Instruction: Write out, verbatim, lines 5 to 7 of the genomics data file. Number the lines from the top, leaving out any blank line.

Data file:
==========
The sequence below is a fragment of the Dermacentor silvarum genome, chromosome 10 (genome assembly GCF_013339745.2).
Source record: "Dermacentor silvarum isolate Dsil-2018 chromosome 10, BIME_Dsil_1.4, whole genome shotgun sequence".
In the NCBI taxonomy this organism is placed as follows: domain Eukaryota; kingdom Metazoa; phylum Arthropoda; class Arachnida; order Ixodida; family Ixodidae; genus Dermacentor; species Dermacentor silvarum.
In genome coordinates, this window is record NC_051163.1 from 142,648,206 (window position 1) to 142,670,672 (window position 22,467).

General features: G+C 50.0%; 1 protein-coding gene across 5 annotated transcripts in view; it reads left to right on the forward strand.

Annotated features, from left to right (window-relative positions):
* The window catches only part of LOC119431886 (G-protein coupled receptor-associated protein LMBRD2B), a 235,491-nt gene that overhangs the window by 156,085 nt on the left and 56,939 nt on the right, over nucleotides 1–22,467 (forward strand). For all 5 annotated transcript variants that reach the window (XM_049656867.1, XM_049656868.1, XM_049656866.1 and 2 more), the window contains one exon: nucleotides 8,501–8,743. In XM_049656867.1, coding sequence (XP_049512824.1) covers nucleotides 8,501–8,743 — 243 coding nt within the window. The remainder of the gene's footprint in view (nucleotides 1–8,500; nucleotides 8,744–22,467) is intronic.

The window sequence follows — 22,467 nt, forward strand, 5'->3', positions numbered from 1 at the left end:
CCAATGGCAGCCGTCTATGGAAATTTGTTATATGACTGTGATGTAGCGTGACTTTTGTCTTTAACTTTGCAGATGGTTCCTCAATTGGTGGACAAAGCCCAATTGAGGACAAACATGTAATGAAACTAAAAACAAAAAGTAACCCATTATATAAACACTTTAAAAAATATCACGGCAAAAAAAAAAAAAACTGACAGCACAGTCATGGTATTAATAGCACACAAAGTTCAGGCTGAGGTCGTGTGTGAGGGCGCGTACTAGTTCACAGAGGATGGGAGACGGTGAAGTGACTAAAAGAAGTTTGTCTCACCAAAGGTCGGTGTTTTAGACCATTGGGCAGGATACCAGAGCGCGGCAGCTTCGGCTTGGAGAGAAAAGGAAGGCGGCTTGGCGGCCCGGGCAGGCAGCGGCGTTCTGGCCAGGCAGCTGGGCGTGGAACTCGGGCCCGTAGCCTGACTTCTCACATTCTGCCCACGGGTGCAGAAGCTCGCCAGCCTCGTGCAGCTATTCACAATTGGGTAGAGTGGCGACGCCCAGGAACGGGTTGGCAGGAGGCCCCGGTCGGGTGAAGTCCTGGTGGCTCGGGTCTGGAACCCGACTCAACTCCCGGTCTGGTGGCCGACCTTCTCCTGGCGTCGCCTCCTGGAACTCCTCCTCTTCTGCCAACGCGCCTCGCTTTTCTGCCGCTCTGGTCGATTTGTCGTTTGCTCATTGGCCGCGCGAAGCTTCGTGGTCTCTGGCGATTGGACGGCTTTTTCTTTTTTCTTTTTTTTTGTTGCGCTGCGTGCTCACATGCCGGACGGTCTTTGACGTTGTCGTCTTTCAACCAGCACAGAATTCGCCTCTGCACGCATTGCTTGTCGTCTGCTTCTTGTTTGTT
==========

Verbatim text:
General features: G+C 50.0%; 1 protein-coding gene across 5 annotated transcripts in view; it reads left to right on the forward strand.

Annotated features, from left to right (window-relative positions):
* The window catches only part of LOC119431886 (G-protein coupled receptor-associated protein LMBRD2B), a 235,491-nt gene that overhangs the window by 156,085 nt on the left and 56,939 nt on the right, over nucleotides 1–22,467 (forward strand). For all 5 annotated transcript variants that reach the window (XM_049656867.1, XM_049656868.1, XM_049656866.1 and 2 more), the window contains one exon: nucleotides 8,501–8,743. In XM_049656867.1, coding sequence (XP_049512824.1) covers nucleotides 8,501–8,743 — 243 coding nt within the window. The remainder of the gene's footprint in view (nucleotides 1–8,500; nucleotides 8,744–22,467) is intronic.